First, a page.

“Companies, of course, can move wherever they want, but they shouldn’t be enticed to move from the central city with tax subsidies,” said Barrett. The city recently found out Leonardo DRS, formerly Eaton, would move its 449 employees from the Century City neighborhood to Menomonee Falls as part of a regional consolidation supported by state and local tax incentives.
Barrett didn’t back away from his commitment to The Hop. He touted increased property values along the route and strong streetcar ridership numbers in November and December. He also reiterated that the city will open an extension to the lakefront in 2020 and is performing engineering work on an extension to Bronzeville via the convention center and Fiserv Forum. One thing he didn’t mention? Recent ridership numbers. The city has yet to release ridership numbers for the brutal months of January and February, which were far colder and snowier than the proceeding months.
Guests likely noticed a lot of new faces in the crowd, and Barrett singled out each of his new appointees. Starting with Health Commissioner Jeanette Kowalik, Barrett also thanked City Engineer Samir Amin, Water Works Superintendent Karen Dettmer, Port Milwaukee director Adam Schlicht, Public Works Commissioner Jeff Polenske, Intergovernmental Relations head Kimberly Montgomery and Milwaukee Police Department Chief Alfonso Morales.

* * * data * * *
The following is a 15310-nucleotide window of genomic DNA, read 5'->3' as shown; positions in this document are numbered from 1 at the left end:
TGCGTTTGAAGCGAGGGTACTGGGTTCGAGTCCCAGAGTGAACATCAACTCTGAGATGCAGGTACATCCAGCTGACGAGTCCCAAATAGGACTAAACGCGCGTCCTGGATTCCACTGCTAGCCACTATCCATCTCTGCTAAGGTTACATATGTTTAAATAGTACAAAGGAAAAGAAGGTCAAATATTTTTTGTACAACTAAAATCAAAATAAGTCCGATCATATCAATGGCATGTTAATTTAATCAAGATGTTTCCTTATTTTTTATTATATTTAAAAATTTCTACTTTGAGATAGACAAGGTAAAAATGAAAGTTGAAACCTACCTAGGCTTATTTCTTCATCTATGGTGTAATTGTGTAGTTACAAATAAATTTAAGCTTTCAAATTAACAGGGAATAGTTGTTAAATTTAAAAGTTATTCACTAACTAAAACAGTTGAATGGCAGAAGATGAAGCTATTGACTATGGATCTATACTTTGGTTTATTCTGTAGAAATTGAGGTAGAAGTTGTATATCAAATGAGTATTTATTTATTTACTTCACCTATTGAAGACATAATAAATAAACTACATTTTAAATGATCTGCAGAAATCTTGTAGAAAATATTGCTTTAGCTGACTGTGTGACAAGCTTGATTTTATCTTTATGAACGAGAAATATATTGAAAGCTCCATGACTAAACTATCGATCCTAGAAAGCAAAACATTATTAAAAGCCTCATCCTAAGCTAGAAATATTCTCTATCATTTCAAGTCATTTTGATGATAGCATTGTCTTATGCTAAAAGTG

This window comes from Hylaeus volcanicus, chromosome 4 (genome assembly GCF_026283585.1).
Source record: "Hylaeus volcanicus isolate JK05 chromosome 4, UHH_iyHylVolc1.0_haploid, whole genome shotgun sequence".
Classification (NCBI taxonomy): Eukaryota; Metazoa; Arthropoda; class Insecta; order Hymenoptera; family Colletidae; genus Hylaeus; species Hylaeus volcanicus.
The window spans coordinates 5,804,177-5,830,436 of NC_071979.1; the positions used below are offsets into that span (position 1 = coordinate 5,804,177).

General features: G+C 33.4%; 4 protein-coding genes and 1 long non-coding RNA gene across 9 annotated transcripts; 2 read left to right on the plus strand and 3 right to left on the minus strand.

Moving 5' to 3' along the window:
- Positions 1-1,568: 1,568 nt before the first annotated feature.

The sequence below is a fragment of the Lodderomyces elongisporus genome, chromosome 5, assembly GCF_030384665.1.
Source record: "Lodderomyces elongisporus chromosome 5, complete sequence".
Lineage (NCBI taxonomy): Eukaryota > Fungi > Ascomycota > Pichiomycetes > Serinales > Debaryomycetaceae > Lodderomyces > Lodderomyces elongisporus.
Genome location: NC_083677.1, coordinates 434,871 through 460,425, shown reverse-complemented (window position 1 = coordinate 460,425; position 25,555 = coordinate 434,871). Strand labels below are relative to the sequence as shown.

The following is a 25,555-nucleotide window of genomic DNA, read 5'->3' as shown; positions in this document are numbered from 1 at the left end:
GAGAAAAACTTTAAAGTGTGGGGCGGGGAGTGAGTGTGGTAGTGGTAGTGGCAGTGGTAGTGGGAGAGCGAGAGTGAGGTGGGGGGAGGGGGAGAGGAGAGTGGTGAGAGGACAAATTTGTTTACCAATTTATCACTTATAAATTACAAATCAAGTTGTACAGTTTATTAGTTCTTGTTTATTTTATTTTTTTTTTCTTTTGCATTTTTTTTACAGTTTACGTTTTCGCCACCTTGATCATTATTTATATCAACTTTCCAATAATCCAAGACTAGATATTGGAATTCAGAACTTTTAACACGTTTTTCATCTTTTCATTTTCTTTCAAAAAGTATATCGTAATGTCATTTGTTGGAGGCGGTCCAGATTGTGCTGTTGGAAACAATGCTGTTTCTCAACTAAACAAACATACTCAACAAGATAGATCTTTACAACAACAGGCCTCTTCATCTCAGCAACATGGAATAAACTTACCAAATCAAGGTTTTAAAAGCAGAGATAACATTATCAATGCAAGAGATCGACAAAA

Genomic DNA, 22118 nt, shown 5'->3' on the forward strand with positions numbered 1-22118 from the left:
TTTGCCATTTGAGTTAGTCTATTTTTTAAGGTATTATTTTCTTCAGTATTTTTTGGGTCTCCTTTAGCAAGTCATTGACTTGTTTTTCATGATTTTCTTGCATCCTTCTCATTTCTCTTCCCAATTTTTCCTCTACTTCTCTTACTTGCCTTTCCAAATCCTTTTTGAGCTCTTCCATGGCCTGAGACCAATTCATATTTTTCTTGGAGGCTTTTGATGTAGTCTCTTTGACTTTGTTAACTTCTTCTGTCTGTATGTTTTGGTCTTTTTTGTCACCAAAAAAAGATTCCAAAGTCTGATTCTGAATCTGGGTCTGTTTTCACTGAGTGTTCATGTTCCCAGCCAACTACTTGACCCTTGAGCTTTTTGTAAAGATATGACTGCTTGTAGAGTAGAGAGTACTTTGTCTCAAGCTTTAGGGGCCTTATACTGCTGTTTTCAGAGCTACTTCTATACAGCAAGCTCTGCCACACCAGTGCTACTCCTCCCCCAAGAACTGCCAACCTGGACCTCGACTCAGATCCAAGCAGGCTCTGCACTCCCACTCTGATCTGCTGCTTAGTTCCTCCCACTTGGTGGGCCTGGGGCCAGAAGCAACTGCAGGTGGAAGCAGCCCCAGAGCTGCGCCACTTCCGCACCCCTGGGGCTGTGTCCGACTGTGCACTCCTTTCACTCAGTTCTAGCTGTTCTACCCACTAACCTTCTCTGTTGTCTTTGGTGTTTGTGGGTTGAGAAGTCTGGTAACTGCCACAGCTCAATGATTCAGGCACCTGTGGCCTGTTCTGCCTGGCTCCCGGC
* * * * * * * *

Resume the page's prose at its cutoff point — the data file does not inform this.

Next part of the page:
Kowalik’s Health Department drew special attention again this year, after last year’s surprise ousting of Bevan Baker. “I am also proud to report today the US Department of Housing and Urban Development has given us the green light to resume our lead abatement effort. Thank you Milwaukee Health Department employees for this important achievement,” said the mayor. HUD had halted federally funded lead abatement work in late 2017 following the discovery of substantial problems with city processes and records management.
Morales and the police department also drew praise. “Last year, car jackings were down 7 percent, more guns were recovered, fewer Shot Spotter alerts were detected and both fatal and non-fatal shootings were down markedly. We’re headed in the right direction as more officers are in the neighborhoods patrolling the streets and making Milwaukee safer,” said Barrett. He also praised the work of Reggie Moore in the Office of Violence Prevention and its Blueprint for Peace. To date 40 organizations working towards trauma reduction have received funds, said the mayor. He singled out My Sista’s Keep Her led by Tina Nixon and Shelly Conley for its work helping girls heal and grow from pain.
Barrett also used the speech to announce the beginning of the federal census. The process, which takes place every 10 years and helps guide federal funding allocations, will again be led by Department of Administration head Sharon Robinson.
The mayor closed his speech mentioning the one piece of big news that has yet to break, the location for the Democratic National Convention, which is said to be down to a competition between Milwaukee and Houston. “When I first came up with this idea back in 2013, the Fiserv Forum didn’t exist and Milwaukee had a lot fewer hotel rooms. Fast forward six years, and we are ready to roar! But I don’t have any news, only optimism. I sure hope we hear good news soon,” said Barrett.